GM – FBF – In the first rule of politics, you know, Harry Truman, the buck stops here. Take responsibility. What I’ve learned over the years is that people will give people in politics a lot of rope if they just take responsibility.
Remember – “My experience politically has always been that one-word definition of politics: money. Keep your eye on the buck. And that tells you where the American people are going to be.” – Douglas Wilder (Governor -VA – D)
Today in our History – Wilder was elected governor on November 8, 1989, defeating Republican Marshall Coleman by a spread of less than half a percent. The narrow victory margin prompted a recount, which reaffirmed Wilder’s election. He was sworn in on January 14, 1990 by former U.S. Supreme Court Justice Lewis F. Powell, Jr.. In recognition of his landmark achievement as the first elected African-American governor, the National Association for the Advancement of Colored People awarded Wilder the Spingarn Medal for 1990.
Wilder had a comfortable lead in the last polls before the election. The unexpected closeness of the election may have been due to the Republicans’ strong get out the vote efforts. Wilder had been candid about his pro-choice position in relation to abortion. Some observers believed the close election was caused by the Bradley effect, and suggested that white voters were reluctant to tell pollsters that they did not intend to vote for Wilder.
During his tenure as governor, Wilder worked on crime and gun control initiatives. He also worked to fund Virginia’s transportation initiatives, effectively lobbying Congress to reallocate highway money to the states with the greatest needs. Much residential and office development had taken place in Northern Virginia without its receiving sufficient federal money for infrastructure improvements to keep up. He also succeeded in passing state bond issues to support improving transportation. In May 1990 Wilder ordered state agencies and universities to divest themselves of any investments in South Africa because of its policy of apartheid, making Virginia the first Southern state to take such action.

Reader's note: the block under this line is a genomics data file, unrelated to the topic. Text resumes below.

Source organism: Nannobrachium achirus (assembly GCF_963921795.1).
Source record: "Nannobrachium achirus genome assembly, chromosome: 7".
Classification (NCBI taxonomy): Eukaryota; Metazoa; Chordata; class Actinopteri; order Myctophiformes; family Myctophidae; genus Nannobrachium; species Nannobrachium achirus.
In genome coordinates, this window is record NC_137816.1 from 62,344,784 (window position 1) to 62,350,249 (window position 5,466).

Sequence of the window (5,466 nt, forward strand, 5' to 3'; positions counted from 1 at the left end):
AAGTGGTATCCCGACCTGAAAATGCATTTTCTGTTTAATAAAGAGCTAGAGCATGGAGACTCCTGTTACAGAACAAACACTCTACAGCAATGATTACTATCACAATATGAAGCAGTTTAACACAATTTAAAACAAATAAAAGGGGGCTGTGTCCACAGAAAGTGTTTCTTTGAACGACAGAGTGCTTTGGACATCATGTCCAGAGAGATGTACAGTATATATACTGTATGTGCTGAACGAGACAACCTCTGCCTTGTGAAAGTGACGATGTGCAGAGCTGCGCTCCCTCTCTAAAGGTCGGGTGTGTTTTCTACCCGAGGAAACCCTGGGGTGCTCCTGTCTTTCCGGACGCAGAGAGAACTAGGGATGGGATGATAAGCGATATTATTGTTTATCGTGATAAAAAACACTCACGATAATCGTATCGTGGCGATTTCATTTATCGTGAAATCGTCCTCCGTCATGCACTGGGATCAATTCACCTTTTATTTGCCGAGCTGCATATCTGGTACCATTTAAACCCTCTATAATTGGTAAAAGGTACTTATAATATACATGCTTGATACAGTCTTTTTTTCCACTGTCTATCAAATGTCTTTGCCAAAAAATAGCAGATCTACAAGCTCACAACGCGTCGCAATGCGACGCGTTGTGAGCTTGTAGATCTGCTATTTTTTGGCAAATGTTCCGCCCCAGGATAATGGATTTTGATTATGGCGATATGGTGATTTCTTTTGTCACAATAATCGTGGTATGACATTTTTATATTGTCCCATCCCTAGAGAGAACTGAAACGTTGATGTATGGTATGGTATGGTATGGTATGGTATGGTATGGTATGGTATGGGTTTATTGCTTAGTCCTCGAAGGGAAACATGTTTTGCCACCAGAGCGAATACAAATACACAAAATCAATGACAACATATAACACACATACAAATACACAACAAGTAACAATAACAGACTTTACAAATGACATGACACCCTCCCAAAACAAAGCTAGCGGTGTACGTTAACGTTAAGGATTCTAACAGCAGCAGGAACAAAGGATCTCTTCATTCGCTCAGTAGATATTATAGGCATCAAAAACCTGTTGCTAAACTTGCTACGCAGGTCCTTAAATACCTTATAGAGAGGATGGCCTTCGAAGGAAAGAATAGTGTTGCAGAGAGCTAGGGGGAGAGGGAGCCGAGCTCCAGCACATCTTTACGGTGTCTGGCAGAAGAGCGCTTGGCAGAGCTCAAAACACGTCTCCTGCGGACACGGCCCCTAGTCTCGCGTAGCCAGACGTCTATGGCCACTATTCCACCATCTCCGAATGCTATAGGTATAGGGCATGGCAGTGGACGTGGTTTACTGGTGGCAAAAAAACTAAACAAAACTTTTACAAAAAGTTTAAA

During his term, Wilder carried out Virginia’s law on capital punishment, although he had stated his personal opposition to the death penalty. There were 14 executions by the electric chair, including the controversial case of Roger Keith Coleman. In January 1994 Wilder commuted the sentence of Earl Washington, Jr, an intellectually disabled man, to life in prison based on testing of DNA evidence that raised questions about his guilt. Virginia law has strict time limits on when such new evidence can be introduced post-conviction. But in 2000, under a new governor, an STR-based DNA test led to the exclusion of Washington as the perpetrator of the murder for which he had been sentenced. He was fully exonerated by Governor Jim Gilmore for the capital murder and he was released from prison.
During his term, Wilder had strained relations with Charles Robb, US Senator and former Governor. Many papers described this as a “feud.”
Wilder left office in 1994 because of Virginia’s prohibition of successive gubernatorial terms. The next governor elected was Republican George Allen.arch more about this great American and teach your babies. Make it a Champion day!